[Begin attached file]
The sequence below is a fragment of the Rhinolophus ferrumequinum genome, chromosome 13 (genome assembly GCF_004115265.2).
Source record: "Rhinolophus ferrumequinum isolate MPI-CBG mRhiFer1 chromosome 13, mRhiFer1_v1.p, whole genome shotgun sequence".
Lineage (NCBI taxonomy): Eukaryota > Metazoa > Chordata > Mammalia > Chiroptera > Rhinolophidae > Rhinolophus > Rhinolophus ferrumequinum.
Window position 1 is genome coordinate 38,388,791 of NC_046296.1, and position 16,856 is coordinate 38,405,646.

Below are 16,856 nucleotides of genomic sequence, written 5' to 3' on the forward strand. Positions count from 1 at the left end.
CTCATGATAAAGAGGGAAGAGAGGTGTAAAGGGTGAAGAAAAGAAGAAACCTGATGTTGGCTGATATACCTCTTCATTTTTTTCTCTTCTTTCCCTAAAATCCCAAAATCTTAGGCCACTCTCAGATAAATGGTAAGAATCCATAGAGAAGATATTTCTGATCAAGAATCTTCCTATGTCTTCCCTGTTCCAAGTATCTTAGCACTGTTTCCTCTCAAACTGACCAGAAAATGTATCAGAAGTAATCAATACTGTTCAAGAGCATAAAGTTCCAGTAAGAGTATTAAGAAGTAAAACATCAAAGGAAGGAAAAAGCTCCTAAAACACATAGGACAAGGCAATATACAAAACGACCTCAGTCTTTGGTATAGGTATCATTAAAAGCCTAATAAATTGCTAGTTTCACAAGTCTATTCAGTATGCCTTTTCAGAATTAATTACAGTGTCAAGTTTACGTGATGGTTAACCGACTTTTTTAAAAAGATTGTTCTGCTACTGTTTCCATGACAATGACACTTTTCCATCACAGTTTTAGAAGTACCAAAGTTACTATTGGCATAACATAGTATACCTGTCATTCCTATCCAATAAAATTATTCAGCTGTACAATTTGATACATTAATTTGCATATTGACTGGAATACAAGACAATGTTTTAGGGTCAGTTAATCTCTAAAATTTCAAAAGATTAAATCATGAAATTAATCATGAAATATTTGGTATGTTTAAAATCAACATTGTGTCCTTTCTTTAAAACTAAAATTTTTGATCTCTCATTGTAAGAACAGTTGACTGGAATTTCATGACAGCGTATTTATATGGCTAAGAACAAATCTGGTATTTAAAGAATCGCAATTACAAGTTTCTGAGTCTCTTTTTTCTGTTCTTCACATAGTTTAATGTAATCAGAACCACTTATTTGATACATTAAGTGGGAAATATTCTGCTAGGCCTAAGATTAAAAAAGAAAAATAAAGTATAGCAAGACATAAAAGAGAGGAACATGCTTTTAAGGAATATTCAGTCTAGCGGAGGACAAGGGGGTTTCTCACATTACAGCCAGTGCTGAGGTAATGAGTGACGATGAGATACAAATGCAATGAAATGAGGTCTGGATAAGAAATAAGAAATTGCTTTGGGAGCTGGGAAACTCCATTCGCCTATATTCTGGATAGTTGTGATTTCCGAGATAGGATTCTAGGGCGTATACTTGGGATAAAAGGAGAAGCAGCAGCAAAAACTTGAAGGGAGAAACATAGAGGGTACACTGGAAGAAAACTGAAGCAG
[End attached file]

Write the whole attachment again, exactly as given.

The sequence below is a fragment of the Rhinolophus ferrumequinum genome, chromosome 13 (genome assembly GCF_004115265.2).
Source record: "Rhinolophus ferrumequinum isolate MPI-CBG mRhiFer1 chromosome 13, mRhiFer1_v1.p, whole genome shotgun sequence".
Lineage (NCBI taxonomy): Eukaryota > Metazoa > Chordata > Mammalia > Chiroptera > Rhinolophidae > Rhinolophus > Rhinolophus ferrumequinum.
Window position 1 is genome coordinate 38,388,791 of NC_046296.1, and position 16,856 is coordinate 38,405,646.

Below are 16,856 nucleotides of genomic sequence, written 5' to 3' on the forward strand. Positions count from 1 at the left end.
CTCATGATAAAGAGGGAAGAGAGGTGTAAAGGGTGAAGAAAAGAAGAAACCTGATGTTGGCTGATATACCTCTTCATTTTTTTCTCTTCTTTCCCTAAAATCCCAAAATCTTAGGCCACTCTCAGATAAATGGTAAGAATCCATAGAGAAGATATTTCTGATCAAGAATCTTCCTATGTCTTCCCTGTTCCAAGTATCTTAGCACTGTTTCCTCTCAAACTGACCAGAAAATGTATCAGAAGTAATCAATACTGTTCAAGAGCATAAAGTTCCAGTAAGAGTATTAAGAAGTAAAACATCAAAGGAAGGAAAAAGCTCCTAAAACACATAGGACAAGGCAATATACAAAACGACCTCAGTCTTTGGTATAGGTATCATTAAAAGCCTAATAAATTGCTAGTTTCACAAGTCTATTCAGTATGCCTTTTCAGAATTAATTACAGTGTCAAGTTTACGTGATGGTTAACCGACTTTTTTAAAAAGATTGTTCTGCTACTGTTTCCATGACAATGACACTTTTCCATCACAGTTTTAGAAGTACCAAAGTTACTATTGGCATAACATAGTATACCTGTCATTCCTATCCAATAAAATTATTCAGCTGTACAATTTGATACATTAATTTGCATATTGACTGGAATACAAGACAATGTTTTAGGGTCAGTTAATCTCTAAAATTTCAAAAGATTAAATCATGAAATTAATCATGAAATATTTGGTATGTTTAAAATCAACATTGTGTCCTTTCTTTAAAACTAAAATTTTTGATCTCTCATTGTAAGAACAGTTGACTGGAATTTCATGACAGCGTATTTATATGGCTAAGAACAAATCTGGTATTTAAAGAATCGCAATTACAAGTTTCTGAGTCTCTTTTTTCTGTTCTTCACATAGTTTAATGTAATCAGAACCACTTATTTGATACATTAAGTGGGAAATATTCTGCTAGGCCTAAGATTAAAAAAGAAAAATAAAGTATAGCAAGACATAAAAGAGAGGAACATGCTTTTAAGGAATATTCAGTCTAGCGGAGGACAAGGGGGTTTCTCACATTACAGCCAGTGCTGAGGTAATGAGTGACGATGAGATACAAATGCAATGAAATGAGGTCTGGATAAGAAATAAGAAATTGCTTTGGGAGCTGGGAAACTCCATTCGCCTATATTCTGGATAGTTGTGATTTCCGAGATAGGATTCTAGGGCGTATACTTGGGATAAAAGGAGAAGCAGCAGCAAAAACTTGAAGGGAGAAACATAGAGGGTACACTGGAAGAAAACTGAAGCAG